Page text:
Volume 77 / Number 46 - April 16 - 22, 2008
West and East Village, Chelsea, Soho, Noho, Little Italy, Chinatown and Lower East Side, Since 1933


W.T.C. arts center remains right move

When New Yorkers started to think about what should replace the World Trade Center after the horrific attacks, there was almost universal support for a memorial to honor the 3,000 lives lost. Probably the second most popular idea voiced by the thousands who spoke during the public process was for a cultural center. Then-Governor George Pataki often paid lip service to this idea, as did Mayor Mike Bloomberg. They all thought, correctly, that part of the response to incomprehensible evil should be beauty and art. Seven years later, the idea remains an afterthought with not much prospect of being even partially realized.

Under Bloomberg’s leadership of the National September 11 Memorial & Museum, a private foundation, the memorial and museum reached its $350 million fundraising goal last week. The foundation was also going to raise money for the cultural center, but it never had much interest in doing that. When Dan Doctoroff, who was Bloomberg’s top Lower Manhattan adviser, spoke of the city taking the lead in W.T.C. arts planning — two years ago — the foundation was eager to step aside.

Little has happened since then. The only consistent “progress” on the idea over the years has been to make it smaller and put it aside for other projects.

The cultural “center” has been reduced to a possibility of one arts group, Joyce Theater, in one theoretical building where construction has the potential to begin in a few years if anyone ever decides to begin raising money. Signature Theater was thrown off the W.T.C. site last year for cost reasons. Other groups previously were bounced because of Pataki’s decree that no Ground Zero artwork could ever offend anyone.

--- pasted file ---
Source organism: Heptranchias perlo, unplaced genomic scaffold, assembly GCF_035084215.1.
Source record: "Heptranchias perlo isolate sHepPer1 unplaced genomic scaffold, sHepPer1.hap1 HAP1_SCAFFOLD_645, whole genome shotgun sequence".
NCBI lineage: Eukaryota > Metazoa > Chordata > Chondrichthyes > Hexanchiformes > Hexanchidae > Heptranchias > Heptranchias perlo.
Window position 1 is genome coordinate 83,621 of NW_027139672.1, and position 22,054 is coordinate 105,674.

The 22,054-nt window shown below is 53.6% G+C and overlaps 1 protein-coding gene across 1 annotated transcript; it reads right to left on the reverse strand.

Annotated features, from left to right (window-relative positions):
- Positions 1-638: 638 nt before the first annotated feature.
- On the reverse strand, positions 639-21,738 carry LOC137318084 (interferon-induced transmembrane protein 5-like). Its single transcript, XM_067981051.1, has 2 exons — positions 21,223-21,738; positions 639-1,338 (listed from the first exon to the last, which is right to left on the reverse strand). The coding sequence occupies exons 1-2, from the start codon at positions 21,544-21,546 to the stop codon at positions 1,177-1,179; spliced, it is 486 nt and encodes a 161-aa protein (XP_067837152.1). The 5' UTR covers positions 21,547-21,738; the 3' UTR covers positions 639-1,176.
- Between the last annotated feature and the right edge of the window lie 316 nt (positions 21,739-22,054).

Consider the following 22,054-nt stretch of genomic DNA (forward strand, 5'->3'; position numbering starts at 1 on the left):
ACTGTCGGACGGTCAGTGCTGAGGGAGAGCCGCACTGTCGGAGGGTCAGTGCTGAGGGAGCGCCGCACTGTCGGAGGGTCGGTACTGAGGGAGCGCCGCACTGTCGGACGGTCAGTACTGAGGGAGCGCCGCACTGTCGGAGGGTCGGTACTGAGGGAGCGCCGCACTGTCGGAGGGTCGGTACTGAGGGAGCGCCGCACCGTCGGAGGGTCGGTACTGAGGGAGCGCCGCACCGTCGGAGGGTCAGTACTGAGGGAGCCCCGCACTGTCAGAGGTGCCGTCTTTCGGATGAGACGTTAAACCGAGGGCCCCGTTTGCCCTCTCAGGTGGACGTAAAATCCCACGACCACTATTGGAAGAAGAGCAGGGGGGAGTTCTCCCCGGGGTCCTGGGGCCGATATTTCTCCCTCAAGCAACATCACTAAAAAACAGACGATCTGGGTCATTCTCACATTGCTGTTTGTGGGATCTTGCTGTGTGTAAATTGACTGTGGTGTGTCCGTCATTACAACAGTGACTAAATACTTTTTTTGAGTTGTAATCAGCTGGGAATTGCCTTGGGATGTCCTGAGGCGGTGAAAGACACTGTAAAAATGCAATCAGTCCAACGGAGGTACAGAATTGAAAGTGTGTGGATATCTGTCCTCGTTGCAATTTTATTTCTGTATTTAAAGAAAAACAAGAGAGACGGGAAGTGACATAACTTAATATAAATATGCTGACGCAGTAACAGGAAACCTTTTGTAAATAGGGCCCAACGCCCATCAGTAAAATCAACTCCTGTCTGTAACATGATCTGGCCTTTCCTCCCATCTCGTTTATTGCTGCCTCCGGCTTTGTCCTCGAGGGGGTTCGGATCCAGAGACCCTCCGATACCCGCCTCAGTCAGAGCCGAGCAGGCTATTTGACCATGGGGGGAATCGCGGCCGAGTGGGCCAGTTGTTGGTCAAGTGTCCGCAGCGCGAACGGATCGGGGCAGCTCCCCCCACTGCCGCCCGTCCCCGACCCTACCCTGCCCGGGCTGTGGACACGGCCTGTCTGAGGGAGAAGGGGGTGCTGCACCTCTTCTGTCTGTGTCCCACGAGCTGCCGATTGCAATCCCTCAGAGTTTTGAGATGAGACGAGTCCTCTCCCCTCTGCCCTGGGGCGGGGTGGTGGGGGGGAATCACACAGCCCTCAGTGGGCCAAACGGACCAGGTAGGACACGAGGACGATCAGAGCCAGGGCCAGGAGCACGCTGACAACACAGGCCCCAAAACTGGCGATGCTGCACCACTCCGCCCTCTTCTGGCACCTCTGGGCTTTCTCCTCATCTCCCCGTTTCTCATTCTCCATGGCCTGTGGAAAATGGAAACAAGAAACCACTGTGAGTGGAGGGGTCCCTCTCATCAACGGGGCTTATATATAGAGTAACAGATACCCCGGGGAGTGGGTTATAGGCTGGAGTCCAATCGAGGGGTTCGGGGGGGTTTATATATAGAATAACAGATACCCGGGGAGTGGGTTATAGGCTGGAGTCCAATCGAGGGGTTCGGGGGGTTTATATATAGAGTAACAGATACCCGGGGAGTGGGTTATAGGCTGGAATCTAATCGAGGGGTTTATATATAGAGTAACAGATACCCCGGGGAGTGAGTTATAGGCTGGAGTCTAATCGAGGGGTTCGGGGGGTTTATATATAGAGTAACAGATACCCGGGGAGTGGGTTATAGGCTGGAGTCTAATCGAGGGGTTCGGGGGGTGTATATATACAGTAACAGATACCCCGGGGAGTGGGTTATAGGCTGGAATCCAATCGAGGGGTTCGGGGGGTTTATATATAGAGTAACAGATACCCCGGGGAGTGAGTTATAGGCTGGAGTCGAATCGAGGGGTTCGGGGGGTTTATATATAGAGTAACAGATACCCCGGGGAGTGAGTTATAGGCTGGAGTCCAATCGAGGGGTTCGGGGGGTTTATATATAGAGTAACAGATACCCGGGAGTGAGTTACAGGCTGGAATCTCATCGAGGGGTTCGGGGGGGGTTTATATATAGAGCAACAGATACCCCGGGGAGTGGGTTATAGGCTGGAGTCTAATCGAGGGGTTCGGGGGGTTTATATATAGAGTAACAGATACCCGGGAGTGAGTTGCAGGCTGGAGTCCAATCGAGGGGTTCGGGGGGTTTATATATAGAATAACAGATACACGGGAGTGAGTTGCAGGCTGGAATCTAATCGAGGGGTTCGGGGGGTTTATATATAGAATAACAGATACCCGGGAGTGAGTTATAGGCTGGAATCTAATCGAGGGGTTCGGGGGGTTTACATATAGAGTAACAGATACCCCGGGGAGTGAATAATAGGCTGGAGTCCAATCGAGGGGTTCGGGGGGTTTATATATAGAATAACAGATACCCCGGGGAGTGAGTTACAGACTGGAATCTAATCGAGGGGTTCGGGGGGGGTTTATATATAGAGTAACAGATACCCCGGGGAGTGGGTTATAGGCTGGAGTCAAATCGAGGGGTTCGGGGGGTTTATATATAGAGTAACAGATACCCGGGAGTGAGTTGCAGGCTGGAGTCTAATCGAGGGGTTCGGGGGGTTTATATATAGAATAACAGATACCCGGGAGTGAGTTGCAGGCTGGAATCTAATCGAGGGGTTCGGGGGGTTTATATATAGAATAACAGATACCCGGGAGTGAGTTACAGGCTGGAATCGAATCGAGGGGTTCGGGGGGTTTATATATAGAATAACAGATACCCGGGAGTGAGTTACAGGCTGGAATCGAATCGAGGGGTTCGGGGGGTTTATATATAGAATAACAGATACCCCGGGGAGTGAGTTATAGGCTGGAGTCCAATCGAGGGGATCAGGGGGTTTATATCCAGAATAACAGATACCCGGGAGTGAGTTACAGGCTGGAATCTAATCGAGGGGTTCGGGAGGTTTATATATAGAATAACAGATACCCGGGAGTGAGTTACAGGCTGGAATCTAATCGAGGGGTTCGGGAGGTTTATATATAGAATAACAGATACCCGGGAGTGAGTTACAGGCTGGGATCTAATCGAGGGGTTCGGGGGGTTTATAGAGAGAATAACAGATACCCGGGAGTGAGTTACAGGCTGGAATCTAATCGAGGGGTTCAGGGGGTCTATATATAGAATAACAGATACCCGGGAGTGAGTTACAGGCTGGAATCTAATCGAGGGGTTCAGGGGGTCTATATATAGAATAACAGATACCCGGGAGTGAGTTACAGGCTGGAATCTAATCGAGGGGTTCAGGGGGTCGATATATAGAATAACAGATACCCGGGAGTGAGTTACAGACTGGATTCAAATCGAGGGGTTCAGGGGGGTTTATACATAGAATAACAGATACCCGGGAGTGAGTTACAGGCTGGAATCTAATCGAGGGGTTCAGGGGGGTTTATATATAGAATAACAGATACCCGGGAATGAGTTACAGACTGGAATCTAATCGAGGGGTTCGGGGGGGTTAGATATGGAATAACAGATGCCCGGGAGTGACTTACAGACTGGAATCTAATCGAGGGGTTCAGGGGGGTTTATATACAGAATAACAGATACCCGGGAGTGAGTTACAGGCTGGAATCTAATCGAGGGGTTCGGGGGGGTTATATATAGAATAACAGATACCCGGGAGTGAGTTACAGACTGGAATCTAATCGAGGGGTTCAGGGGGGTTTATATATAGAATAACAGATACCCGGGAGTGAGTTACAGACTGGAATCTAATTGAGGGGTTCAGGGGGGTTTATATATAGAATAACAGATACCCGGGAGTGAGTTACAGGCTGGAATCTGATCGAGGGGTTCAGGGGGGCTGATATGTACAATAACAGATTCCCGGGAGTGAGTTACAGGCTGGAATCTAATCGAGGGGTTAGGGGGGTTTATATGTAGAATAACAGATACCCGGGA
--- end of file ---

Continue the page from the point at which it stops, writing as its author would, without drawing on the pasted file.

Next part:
The Port Authority is now using the supposed W.T.C. Performing Arts Center site to continue building a much-needed train center. The station should be a higher priority than the PAC, but the decision to put off one for the other will drive up the costs and, with the continuing competition for W.T.C. space, could reduce the size of the arts center further, if it ever gets built. The Lower Manhattan Development Corporation’s recent trial balloon of moving the PAC to the shaky Fulton Transit Center project only underscores how much uncertainty there is with both projects.

One of the excuses given to delay the arts center fundraising was it would compete with memorial fundraising. That flimsy excuse — there were and are plenty of art donors who were unlikely to ever give to the memorial — thankfully became obsolete with last week’s welcome announcement about the memorial’s accomplishment.

Now the excuse we hear is that it is not feasible to start a fundraising campaign because there is no definite site, design, cost estimate or arts group yet. That’s all true, but it only goes to show how nothing really has been accomplished on the W.T.C. arts center. If a philanthropist stepped forward now and promised a check for $50 million in exchange for a binding commitment to build a large arts building at the W.T.C., would anyone in power be willing to deposit it if it meant paying penalties for another broken promise?

The wisdom of a W.T.C. arts center hasn’t changed. Only the will to build it has.

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